Strengthening partnerships between substance use researchers and policy makers to take advantage of a window of opportunity

Zachary F. Meisel, Julia Mitchell, Daniel Polsky, Nada Boualam, Ellen McGeoch, Janet Weiner, Matthew Miclette, Jonathan Purtle, Bruce Schackman, Carolyn C. Cannuscio

Research output: Contribution to journalArticlepeer-review


Background: The National Institute on Drug Abuse has identified a persistent research-to-practice gap in the implementation of evidence-based prevention and treatment programs for substance use disorder. To identify mechanisms to close this gap, we sought to obtain and characterize the range of policy makers' perspectives on the use of research in substance use disorder treatment and coverage decisions. Methods: We conducted open-ended, semi-structured interviews with a purposive sample of eighteen policy makers involved in the delivery of health services. The aim was to identify barriers and facilitators, attitudes, beliefs, and experiences surrounding the use of research related to the treatment and economics of substance use disorder. Results: The analysis generated four themes: 1) policy maker engagement with evidence and researchers; 2) strategic use and usefulness of research; 3) scientific rigor versus relevance; and 4) communication of evidence. Within each theme, the participants identified barriers, facilitators, current practice, and gave their perspectives on "ideal conditions" for research design, conduct and communication. Conclusions: Recommendations for investigators are the following actionable steps: 1) partner with policy makers early in the research process, 2) formulate and use research designs to meet the strategic goals of end-users; 3) systematically test alternative phrasing of scientific terminology - particularly in the realm of cost effectiveness research - that allow end users to better understand and repurpose the data; 4) incorporate qualitative research methods to uncover the narratives that explain the context and relevance of evidence; 5) incorporate study designs that prioritize timeliness of results; and 6) promote and reward researcher involvement in policy discussions.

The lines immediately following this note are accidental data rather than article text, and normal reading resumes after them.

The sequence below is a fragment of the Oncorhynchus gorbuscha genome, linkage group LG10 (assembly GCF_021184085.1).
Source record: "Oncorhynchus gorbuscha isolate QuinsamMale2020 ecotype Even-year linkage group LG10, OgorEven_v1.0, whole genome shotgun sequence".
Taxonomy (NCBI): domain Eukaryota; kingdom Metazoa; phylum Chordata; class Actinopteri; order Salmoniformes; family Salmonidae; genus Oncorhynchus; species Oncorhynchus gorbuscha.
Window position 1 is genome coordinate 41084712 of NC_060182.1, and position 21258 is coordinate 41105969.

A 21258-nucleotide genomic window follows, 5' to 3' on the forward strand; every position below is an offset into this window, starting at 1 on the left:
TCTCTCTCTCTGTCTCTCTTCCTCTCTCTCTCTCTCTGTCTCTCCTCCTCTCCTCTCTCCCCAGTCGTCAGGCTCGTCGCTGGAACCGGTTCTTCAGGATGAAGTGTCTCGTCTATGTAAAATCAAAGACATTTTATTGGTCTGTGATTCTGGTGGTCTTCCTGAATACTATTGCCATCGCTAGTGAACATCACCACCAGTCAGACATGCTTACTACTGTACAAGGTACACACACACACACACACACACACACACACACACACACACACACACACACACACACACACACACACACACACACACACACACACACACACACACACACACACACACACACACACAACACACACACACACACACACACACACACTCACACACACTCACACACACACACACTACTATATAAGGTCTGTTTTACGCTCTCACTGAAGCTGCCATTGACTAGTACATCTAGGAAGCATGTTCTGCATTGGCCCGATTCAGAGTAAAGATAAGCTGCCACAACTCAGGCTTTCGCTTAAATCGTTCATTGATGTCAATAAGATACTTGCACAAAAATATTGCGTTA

Original languageEnglish (US)
Article number12
JournalSubstance Abuse: Treatment, Prevention, and Policy
Issue number1
StatePublished - Mar 4 2019


  • Knowledge transfer
  • Policy
  • Substance use disorder

ASJC Scopus subject areas

  • Health Policy
  • Psychiatry and Mental health


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